A personal finance columnist for the NZ Herald

Inside Money: Nothing PIEs coming up

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John Key is trying to hurry along plans for a financial hub in New Zealand. Photo / Thinkstock
John Key is trying to hurry along plans for a financial hub in New Zealand. Photo / Thinkstock

A critical ingredient of New Zealand's mysteriously exciting 'financial hub' project is being secretly prepared by the IRD this month.

The hub hit the headlines last year as part of the government's grand plan for the nation and was given a hurry-up by John Key in December.

But for the hub to become at least technically viable the government needs to amend the tax rules for managed funds, specifically those structured as Portfolio Investment Entities (PIEs), to attract international investors.

While Australia is working on similar tax reform to boost its own hub hopes, the IRD might get in first with PIE tax changes due before this year's election.

Essentially, the IRD has made two proposals to allow: zero-rated PIEs open only to non-residents that don't invest into NZ assets, and; variable-rate PIEs open to anyone and able to invest in just about anything, anywhere but which must apply different tax treatments to investors based on residency status and asset class.

The first proposal, which Australia already operates a version of, offers the beauty of simplicity but may have limited use - according to one industry source, this approach would only work smoothly for funds that invest in global equities. The variable-rate PIE concept has the ugliness of complexity, presenting administrative difficulties for fund managers, but might have more broadscale appeal to foreign investors.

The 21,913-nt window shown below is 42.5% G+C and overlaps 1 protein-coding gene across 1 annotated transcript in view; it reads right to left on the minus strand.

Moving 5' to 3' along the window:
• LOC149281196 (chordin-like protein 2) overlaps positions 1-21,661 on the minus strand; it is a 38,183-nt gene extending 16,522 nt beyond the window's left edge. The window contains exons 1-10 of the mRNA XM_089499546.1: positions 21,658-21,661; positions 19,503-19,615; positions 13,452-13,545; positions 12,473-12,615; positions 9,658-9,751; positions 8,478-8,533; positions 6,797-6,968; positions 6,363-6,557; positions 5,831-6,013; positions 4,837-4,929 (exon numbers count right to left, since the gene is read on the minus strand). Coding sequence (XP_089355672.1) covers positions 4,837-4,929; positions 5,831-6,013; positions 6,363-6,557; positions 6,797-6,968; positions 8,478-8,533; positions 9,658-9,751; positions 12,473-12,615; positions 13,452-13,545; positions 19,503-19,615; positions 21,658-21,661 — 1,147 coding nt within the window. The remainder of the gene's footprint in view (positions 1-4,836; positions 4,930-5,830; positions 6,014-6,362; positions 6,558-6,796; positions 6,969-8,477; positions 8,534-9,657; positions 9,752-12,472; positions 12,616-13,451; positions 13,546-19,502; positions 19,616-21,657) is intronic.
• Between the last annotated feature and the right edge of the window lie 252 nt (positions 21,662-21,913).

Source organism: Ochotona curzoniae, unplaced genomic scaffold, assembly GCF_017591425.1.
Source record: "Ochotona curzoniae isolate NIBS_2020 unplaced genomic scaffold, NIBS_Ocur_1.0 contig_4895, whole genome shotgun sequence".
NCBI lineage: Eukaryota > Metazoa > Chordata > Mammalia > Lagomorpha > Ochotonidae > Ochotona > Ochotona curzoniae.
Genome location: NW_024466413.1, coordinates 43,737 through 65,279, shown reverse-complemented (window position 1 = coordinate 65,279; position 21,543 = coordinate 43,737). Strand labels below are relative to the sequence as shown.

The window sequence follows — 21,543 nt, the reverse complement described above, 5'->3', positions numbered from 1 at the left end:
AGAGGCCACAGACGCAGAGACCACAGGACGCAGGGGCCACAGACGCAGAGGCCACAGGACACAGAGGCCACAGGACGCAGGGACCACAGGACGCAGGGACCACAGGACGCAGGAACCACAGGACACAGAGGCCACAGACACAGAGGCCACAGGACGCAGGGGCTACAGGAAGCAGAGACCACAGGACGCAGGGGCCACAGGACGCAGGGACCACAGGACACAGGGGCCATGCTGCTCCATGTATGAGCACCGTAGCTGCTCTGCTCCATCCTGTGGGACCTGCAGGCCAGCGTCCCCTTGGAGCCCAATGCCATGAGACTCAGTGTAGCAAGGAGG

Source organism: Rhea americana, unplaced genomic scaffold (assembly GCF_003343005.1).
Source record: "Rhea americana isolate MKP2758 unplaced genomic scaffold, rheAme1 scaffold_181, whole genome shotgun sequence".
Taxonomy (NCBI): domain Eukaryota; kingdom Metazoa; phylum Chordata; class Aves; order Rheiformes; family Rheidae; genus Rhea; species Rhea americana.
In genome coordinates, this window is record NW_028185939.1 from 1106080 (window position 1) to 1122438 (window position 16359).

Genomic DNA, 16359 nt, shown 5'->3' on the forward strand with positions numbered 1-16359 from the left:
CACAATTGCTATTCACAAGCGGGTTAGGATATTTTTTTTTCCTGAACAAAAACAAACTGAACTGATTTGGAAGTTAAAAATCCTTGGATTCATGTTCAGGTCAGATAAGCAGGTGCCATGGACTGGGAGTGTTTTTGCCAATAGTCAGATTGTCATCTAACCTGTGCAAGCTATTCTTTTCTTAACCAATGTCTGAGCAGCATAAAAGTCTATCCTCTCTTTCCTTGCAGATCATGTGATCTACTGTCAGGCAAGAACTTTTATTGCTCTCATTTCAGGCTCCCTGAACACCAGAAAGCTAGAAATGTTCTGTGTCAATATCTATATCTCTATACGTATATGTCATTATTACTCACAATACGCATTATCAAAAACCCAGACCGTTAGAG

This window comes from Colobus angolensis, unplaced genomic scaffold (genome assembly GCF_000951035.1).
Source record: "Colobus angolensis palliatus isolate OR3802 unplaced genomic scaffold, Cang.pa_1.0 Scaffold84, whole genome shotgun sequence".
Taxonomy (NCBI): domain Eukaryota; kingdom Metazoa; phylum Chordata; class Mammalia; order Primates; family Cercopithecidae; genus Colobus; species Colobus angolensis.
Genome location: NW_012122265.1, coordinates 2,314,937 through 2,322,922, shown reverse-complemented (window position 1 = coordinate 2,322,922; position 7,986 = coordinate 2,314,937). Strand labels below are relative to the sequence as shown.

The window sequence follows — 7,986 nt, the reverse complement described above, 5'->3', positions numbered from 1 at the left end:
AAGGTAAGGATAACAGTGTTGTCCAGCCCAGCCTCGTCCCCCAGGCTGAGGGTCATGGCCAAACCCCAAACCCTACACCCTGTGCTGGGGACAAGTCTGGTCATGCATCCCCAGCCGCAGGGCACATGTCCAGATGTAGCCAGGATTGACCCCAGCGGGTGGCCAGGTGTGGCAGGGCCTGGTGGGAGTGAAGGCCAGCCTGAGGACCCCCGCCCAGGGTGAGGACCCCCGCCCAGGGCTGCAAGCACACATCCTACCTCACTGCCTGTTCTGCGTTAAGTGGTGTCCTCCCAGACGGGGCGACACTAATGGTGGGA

David Carrigan, the IRD manager in charge of the project, said the second option, for instance, would gain more relevance for KiwiSaver members who move overseas.

Under current arrangements, and this was news to me, if you shift offshore your KiwiSaver scheme is obliged to deduct tax at the highest rate, 28 per cent, while your correct rate, if you lived here, might be as low as 12.5 per cent.

Carrigan said fund managers would be able to elect into either of the zero-rate or variable-rate PIE rules - or not bother with either.

By themselves the new PIE tax rules are no guarantee a financial hub will flourish in New Zealand but they are a necessary pre-condition.

Carrigan told me that even prior to the financial hub declaration the tax department had intended to fix the foreign tax treatment in PIEs.

He said the underlying principle is that all investors in PIEs should get tax at the same rate as if they had invested into the assets directly.

What a very nice principle.

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A personal finance columnist for the NZ Herald

David is a freelance journalist who has covered the financial services business on both sides of the Tasman for over 15 years. He is the editor of industry website Investment News. David has edited magazines and websites for the financial advice, investment and superannuation industries.

Read more by David Chaplin

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